Three seniors at Butte High School won first place in a Business Professionals of America Shark Tank competition for creating an LED system that allows people to follow every movement of a basketball or volleyball.
Ashley Olson, Mya Stenson and Tylar Clary were tops among 11 shark tank teams who participated at the association’s Fall Leadership Conference held Oct. 3-4 at the Fairmont Hot Springs Resort. They received $500 to be used toward the BPA’s State Leadership Conference in Billings this March.
More than 300 students from 55 BPA chapters in Montana attended the conference. The BPA is the leading career and technical organization for students pursuing careers in business management, office administration, information technology, coding and other related fields.
The competition mimicked the ABC show "Shark Tank,'' which shows entrepreneurs making business presentations to a panel of five investors, or "sharks," who decide whether to invest in their company.
The Butte High girls created a motion-detection program for sports that can benefit players and spectators alike. They called their project “Lumos-Tech — The Future of Athletics at Your Fingertips.”
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With a Lumos-Tech enabled basketball or volleyball court, in place of painted on court lines, there is an LED system that detects every movement of the ball. For example, if the micro-chipped ball were to go out of bounds, the lines would glow red.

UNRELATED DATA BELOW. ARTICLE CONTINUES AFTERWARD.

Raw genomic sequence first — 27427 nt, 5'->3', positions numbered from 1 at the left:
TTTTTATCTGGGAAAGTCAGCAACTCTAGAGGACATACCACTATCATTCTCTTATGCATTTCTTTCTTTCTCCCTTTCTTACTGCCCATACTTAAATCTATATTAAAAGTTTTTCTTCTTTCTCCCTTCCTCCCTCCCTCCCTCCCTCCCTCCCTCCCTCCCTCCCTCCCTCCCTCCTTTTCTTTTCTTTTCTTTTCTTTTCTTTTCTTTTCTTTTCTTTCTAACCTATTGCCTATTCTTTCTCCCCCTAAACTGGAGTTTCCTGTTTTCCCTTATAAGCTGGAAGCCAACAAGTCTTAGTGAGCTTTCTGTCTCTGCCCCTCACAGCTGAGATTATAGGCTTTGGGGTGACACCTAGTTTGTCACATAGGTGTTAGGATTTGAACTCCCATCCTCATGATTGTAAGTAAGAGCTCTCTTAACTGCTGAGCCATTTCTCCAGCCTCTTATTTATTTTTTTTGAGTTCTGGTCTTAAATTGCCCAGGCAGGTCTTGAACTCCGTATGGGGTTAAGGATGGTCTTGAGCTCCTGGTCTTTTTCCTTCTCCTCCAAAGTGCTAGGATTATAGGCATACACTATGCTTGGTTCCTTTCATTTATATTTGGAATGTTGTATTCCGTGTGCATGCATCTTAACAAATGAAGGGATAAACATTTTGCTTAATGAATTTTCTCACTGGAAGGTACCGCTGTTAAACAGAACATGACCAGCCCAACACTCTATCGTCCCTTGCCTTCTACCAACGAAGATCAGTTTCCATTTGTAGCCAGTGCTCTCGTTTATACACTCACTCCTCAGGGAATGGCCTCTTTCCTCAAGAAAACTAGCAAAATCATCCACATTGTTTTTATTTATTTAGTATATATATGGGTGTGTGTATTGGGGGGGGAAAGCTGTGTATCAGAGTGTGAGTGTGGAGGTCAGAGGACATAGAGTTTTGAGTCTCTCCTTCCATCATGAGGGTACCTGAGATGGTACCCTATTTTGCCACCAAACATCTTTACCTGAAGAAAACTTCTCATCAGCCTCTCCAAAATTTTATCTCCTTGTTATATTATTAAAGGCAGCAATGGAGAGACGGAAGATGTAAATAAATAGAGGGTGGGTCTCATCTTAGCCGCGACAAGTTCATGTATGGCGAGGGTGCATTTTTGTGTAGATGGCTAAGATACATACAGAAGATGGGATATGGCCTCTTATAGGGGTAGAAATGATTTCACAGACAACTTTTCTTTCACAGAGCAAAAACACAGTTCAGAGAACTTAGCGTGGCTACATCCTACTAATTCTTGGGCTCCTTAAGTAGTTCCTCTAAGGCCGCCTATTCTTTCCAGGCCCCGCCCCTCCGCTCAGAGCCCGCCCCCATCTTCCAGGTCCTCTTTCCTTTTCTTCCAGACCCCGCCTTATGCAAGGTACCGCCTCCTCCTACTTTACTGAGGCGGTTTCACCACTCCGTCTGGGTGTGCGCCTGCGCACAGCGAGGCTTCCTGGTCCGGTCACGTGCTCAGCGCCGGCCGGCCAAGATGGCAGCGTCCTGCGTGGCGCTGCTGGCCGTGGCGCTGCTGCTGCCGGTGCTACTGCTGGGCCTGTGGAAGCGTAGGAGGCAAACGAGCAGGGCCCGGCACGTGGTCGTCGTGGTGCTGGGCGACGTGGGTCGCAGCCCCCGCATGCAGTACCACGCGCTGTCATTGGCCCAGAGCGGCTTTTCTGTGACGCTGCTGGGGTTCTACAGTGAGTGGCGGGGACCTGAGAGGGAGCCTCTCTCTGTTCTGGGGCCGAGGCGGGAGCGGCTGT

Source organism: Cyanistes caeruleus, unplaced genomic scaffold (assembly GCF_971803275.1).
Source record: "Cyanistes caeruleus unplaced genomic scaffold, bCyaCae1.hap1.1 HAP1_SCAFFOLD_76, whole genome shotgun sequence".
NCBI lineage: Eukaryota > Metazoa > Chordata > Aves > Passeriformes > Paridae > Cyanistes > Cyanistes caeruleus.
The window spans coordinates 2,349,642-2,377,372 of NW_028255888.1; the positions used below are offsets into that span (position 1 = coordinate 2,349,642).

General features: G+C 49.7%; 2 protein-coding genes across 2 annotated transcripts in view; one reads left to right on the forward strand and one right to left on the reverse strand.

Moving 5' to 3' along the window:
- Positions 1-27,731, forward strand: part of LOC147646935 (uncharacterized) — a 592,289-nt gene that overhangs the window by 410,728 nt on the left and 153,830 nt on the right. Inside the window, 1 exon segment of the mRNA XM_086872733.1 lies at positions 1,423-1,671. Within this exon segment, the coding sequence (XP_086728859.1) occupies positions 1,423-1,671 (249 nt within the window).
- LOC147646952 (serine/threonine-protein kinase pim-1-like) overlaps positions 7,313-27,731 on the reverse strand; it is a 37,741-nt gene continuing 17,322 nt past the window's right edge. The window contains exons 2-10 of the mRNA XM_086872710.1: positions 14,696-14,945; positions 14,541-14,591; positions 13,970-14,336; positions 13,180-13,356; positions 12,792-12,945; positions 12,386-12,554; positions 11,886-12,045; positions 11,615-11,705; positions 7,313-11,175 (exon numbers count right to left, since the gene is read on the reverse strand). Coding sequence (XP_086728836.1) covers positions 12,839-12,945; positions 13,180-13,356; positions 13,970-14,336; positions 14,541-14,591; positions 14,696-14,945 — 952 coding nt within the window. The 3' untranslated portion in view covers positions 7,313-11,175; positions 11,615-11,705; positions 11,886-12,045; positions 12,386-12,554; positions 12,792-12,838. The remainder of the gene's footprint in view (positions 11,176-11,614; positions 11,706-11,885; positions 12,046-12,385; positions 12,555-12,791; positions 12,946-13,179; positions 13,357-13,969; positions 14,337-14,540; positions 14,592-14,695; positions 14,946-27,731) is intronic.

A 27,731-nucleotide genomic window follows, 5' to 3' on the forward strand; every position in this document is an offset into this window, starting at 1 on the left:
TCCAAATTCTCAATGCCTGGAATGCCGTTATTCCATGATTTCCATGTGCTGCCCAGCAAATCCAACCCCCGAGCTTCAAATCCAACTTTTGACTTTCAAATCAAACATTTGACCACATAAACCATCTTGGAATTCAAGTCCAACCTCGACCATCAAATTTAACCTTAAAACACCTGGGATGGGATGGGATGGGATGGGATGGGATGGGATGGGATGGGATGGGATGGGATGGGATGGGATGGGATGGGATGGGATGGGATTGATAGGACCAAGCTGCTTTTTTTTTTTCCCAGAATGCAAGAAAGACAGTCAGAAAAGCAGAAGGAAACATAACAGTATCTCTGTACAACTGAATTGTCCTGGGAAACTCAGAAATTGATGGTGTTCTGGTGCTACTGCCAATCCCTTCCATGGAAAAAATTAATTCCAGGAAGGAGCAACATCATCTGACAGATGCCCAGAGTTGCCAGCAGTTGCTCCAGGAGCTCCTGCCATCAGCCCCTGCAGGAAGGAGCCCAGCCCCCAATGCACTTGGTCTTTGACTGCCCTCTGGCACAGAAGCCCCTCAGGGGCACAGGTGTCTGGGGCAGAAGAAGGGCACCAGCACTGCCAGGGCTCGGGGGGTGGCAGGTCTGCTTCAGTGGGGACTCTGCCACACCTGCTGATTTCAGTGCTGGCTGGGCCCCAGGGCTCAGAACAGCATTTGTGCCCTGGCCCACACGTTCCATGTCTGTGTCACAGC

With this technology, there is also a compatible app. For each Lumos-Tech gym there is a unique QR code, which will give you a visual of every play and call so there is never any confusion.
The project demonstrated effective teamwork skills needed to function in a business setting, effective oral communication skills and applied technological skills. And their presentation to judges was a hit, too.
They displayed a large poster they designed for a visual for the judges as well as a mock court with LED lights.
Kotie Dunmire, a Butte High teacher and BPA advisor, said Clary, Olson and Stenson worked hard on the project and it paid off.
“When they told me about the idea and their excitement behind it, I knew they had something great,” Dunmire said. “I am so proud of them and cannot wait to see what’s next.”
At the State conference in Billings, the seniors will attend workshops and participate in workplace skills assessment events and take part in a Special Olympics walk. Students from more than 100 schools will attend.